This article has been reproduced from Melbourne Society of Model & Experimental Engineers Journal with the kind permission of the Secretary. The article is written by Ian Stewart, and the drawings by Paul Higgott. 12 July 97 - I have rescanned the drawings to provide better detail for intending builders.

07 Jan 2000 A Low Temperature Stirling Engine by Penn Clower from Live Steam Magazine is based on this article
28 Dec 1999 Dietmar did it! He built a Stirling Engine from this article!!

buildme_p1 If constructed carefully this engine will run on the heat of your hand, cup of coffee, or fax machine. If you wish, place it on a block of ice and it will run in the opposite direction! Stirling Cycle engines, perhaps better known as Hot Air Engines were invented in 1816. They were widely used in industry and for domestic purposes before the internal combustion engine superseded them around the turn of the century. They operate from an external heat source, and are scaled.

As air is heated it expands, this hot air is then transferred from the heated end to a cooler chamber. As the air cools the internal pressure reduces and atmospheric pressure acting on the exposed piston pushes it inwards transferring the cool air back to the hot end. Hot air engines need a relatively heavy flywheel to maintain momentum and are not self starting.

Although this novel engine is most unlikely to perform any useful work it can provide an interesting insight into the workings of these devices. Construction is straight forward and could be done without a lathe. The design is fairly flexible and can be simplified, eg. the lost motion link can be replaced by a simple crank. Use the drawings as a guide to construction, few of the dimensions are critical. The critical points are keeping friction to a minimum and thermally isolating the top and bottom plates.

Extensive use was made of brass tubing 1.5mm. OD x 0.8mm. bore and brass rod selected to be good sliding fit inside the tube. Obtainable from model shops the brass was used for pivots, links and the all important displacer gland.

The top and bottom engine plates are made from 3mm. aluminium plate sanded to a matte finish and sprayed with a lihght coat of matte black epoxy paint to assist in heat transfer, a black surface both absorbs and radiates heat more efficiently than a reflective surface. A 25mm. long piece of clear acrylic tubing l50mm. OD. was used for the displacer chamber allowing a clear view of the displacer motion. This can be expensive to buy, an off cut of PVC sewer pipe will work, however I feel a better alternative is to buy a cheap acrylic salad bowl and cut it up. Mount a block of scrap timber on a faceplate turn it to a loose fit for the tube. Wrap the spiggot with masking tape so the tube is a tight fit and secure with more tape, part off with a narrow parting tool and light machine oil as a lubricant, wash off the oil immediately with warm soapy water.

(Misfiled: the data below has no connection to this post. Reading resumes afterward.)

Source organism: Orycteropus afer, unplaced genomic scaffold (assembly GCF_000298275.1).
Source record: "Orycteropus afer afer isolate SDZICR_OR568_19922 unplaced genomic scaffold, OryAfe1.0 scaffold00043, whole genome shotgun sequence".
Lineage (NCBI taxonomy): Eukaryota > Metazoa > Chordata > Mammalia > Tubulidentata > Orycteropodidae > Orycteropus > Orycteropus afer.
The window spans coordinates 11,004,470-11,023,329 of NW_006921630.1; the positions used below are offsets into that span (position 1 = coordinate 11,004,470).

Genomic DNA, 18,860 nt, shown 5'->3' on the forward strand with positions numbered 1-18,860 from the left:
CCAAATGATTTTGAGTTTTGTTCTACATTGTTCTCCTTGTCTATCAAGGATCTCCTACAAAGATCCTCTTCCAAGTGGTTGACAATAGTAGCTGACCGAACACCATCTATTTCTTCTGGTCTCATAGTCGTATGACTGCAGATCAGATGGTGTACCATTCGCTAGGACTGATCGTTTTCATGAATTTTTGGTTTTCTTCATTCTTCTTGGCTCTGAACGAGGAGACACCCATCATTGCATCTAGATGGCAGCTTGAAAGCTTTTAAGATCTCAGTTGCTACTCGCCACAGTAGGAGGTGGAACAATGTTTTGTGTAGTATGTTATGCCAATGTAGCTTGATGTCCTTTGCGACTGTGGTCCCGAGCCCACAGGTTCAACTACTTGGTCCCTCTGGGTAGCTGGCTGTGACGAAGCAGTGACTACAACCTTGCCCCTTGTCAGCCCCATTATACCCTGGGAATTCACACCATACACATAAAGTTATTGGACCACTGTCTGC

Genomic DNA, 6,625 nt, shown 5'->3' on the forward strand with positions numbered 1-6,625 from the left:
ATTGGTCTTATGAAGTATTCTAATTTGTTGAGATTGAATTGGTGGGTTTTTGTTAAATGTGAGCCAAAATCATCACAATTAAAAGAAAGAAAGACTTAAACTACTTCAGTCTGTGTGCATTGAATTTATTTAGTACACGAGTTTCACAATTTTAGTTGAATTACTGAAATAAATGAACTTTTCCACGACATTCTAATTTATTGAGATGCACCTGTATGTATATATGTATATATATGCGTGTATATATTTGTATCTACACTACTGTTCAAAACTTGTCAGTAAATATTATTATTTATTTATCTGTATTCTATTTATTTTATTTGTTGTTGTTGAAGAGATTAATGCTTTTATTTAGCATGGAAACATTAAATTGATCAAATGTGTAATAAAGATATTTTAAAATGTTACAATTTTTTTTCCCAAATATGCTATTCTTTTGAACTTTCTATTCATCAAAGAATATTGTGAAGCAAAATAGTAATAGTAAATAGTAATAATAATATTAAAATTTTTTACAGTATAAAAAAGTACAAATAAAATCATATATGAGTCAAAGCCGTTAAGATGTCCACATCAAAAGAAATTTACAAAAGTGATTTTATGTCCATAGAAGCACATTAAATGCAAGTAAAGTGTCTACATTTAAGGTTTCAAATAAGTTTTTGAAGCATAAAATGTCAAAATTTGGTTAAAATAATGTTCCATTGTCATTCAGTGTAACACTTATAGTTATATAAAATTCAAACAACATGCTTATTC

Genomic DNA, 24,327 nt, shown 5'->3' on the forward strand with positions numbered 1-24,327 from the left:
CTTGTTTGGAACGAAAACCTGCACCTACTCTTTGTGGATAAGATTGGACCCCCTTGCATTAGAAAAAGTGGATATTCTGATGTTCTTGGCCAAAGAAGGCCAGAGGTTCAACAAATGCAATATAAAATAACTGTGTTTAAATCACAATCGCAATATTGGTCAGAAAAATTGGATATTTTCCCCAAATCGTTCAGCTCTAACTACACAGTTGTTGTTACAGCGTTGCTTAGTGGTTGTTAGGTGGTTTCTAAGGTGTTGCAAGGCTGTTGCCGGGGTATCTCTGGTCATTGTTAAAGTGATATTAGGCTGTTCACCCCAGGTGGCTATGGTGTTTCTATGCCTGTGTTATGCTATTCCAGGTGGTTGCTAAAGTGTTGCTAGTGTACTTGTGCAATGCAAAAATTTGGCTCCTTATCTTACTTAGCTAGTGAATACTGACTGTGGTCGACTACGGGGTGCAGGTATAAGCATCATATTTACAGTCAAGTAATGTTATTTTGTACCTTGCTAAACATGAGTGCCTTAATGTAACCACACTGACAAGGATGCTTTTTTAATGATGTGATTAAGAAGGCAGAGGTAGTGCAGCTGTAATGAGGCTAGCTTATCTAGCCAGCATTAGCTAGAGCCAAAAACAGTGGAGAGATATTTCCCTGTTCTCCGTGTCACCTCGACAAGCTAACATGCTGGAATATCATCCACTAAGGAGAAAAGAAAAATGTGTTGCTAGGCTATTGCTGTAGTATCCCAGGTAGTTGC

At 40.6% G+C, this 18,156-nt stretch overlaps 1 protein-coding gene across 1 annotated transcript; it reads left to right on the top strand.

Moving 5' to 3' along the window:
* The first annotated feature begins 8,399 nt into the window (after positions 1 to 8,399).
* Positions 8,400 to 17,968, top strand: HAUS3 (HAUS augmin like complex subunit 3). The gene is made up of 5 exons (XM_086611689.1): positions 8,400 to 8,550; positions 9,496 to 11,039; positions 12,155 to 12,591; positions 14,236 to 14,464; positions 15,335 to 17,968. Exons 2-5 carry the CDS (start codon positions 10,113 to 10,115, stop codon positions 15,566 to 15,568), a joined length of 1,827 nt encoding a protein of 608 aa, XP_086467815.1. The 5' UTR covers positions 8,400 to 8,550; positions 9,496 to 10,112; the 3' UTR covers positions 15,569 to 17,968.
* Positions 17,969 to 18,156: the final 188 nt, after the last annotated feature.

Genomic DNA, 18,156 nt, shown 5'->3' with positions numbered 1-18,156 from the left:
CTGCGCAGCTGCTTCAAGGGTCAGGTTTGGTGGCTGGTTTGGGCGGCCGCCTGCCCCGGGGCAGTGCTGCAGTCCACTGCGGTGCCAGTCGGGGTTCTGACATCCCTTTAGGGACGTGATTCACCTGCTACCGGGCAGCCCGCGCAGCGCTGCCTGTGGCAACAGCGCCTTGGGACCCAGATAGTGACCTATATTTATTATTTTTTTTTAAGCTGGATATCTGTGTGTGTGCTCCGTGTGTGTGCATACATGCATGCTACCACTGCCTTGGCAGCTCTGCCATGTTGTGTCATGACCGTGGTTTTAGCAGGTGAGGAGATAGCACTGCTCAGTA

At this point I also recessed the ends of the tube to take an O ring seal. The O ring will have to be cut to size and glued with super glue. You can also use silicon sealer to make a gasket although this can be messy. The seal between the tube and the top and bottom plates is critical and warrants some time spent on careful work.

The fly wheel is a piece of 6mm perspex shaped to put most of the mass near the perimeter and to impart a sense of movement.

The power piston and its cylinder require care. A piece of precision glass tube can be cut or ground to length and a piston made from Teflon or machinable graphite. Friction must be kept to a minimum but still maintain a good seal.

The power piston stroke is approximately 11mm with an 8mm bore.

The bell crank on my engine is adjustable in all directions this is not necessary but can be used for experimentation; adjustment of the polystyrene displacer stroke and position may be necessary. The displacer is made from 12mm. thick polystyrene and has about 3mm. clearance from the chamber walls, stroke is 1Omm.

The phase angle between the power piston and the displacer was set by placing the power piston at top dead centre and the displacer at bottom dead centre: the displacer crank was then set by rotating the displacer crank 90 degrees clockwise (moving up from the bottom plate). This has proven to be best setting for clockwise movement viewed from the power piston side and cooling the bottom. BUT if you warm the bottom it will rotate in an anti clockwise direction quite happily.

Remember the engine like all Stirling Cycle engines is not self starting.

Complete Drawings